Owing to the design of the building, no two rooms are the same across the hotel’s nine floors. There are eight different room configurations, maxing out with the 35-square-metre Clock Suite.

The designers have done a respectable job here, curating QT Newcastle’s rooms in a way that doesn’t stray from the flavour of modern designer hotels like W Brisbane and QT Melbourne but still has enough of its own identity. It’s not a completely unique approach in 2022, but a perfectly comfortable one.

I didn’t order room service but that’s handled by Jana, so I’d imagine it’s hard to be disappointed with what’s on offer.

Food & Drink

Newcastle’s spread of restaurants, while improved over the past few years, is still lacking considerably when it comes to modern dining. QT Newcastle’s signature restaurant Jana looks to add something a bit more refined for guests and locals and from the produce Speroni is using, there’s little doubt of the kitchen’s success.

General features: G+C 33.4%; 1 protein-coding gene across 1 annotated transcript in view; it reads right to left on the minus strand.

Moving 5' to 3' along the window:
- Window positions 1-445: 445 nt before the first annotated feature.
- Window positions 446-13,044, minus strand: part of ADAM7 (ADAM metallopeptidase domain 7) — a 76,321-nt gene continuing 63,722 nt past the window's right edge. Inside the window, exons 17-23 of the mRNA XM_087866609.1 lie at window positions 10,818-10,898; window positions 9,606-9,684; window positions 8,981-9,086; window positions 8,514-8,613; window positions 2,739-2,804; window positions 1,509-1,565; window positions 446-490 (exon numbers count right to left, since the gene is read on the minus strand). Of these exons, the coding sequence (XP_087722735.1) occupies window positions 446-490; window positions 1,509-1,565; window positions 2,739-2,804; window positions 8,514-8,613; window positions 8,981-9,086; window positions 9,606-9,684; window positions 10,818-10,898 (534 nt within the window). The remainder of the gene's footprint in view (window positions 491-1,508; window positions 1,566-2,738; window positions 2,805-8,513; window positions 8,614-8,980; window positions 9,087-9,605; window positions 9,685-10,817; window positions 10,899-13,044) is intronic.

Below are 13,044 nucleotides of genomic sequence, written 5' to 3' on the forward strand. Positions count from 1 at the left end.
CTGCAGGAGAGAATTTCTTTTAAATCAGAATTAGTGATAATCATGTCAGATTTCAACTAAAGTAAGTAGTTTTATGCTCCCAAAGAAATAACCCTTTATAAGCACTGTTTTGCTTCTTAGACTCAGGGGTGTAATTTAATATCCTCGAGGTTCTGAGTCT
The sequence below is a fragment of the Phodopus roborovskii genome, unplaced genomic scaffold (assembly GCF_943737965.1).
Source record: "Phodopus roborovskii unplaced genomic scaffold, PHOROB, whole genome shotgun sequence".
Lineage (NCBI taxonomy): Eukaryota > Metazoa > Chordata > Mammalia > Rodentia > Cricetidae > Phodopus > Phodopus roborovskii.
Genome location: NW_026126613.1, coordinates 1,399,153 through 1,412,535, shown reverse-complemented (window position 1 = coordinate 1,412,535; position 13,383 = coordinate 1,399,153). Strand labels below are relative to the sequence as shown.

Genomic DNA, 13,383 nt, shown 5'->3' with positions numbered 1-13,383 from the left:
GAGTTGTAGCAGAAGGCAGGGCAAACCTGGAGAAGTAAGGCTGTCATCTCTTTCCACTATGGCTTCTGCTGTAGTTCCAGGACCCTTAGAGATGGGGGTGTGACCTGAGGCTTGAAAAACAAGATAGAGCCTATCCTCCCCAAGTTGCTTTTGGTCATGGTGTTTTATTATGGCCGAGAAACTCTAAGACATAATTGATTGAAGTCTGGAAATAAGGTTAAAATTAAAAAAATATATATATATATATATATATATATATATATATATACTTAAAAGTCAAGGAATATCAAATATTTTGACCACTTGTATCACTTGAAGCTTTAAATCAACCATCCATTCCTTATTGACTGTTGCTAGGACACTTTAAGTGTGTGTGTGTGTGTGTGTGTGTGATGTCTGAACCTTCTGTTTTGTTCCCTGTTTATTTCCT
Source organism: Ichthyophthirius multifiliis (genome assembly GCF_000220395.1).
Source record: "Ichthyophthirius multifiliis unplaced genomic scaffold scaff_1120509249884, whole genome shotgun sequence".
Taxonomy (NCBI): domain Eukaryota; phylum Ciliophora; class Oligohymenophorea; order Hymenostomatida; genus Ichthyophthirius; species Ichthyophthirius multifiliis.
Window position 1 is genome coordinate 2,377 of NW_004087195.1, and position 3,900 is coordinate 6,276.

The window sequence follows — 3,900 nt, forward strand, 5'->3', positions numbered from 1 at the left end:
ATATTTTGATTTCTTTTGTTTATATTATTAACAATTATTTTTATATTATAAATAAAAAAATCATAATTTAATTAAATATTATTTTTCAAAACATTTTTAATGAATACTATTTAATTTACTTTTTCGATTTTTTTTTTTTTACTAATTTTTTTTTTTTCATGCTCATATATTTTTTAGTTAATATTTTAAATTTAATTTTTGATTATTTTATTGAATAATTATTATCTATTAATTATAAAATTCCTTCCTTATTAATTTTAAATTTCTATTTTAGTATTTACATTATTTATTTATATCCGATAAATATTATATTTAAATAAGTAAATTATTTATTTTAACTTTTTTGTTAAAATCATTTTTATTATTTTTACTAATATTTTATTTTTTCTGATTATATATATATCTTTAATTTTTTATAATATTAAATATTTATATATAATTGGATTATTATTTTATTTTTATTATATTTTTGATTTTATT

Speroni has, after all, cut his teeth in some Michelin-starred kitchens before so it’s a great choice to put place him in the centre of some of the state’s best produce and watch him whip up dishes like raw coral prawn tagliolini and Puraka Estate lamb backstrap with black garlic jus, potato and wattleseed.

His dining room, especially the spacious private one, is beautifully designed and, even though it’s essentially part of the lobby, has its own clear identity. It doesn’t feel like a hotel restaurant, which should be an easy win amongst locals as QT Newcastle vaults over its first few months of operation.

The Rooftop is where the hotel is at its most charming, particularly when those aforementioned ceiling moons come alive after sunset. The bar menu here is short, sweet and distinctly Japanese while the whisky selection is on par with some of the better cocktail bars I’ve been to in Sydney and Melbourne. For Newcastle, it’s an important validation of the city’s changes although runs the risk of alienating some of the more late-night dwellers given it closes at 10 PM most nights.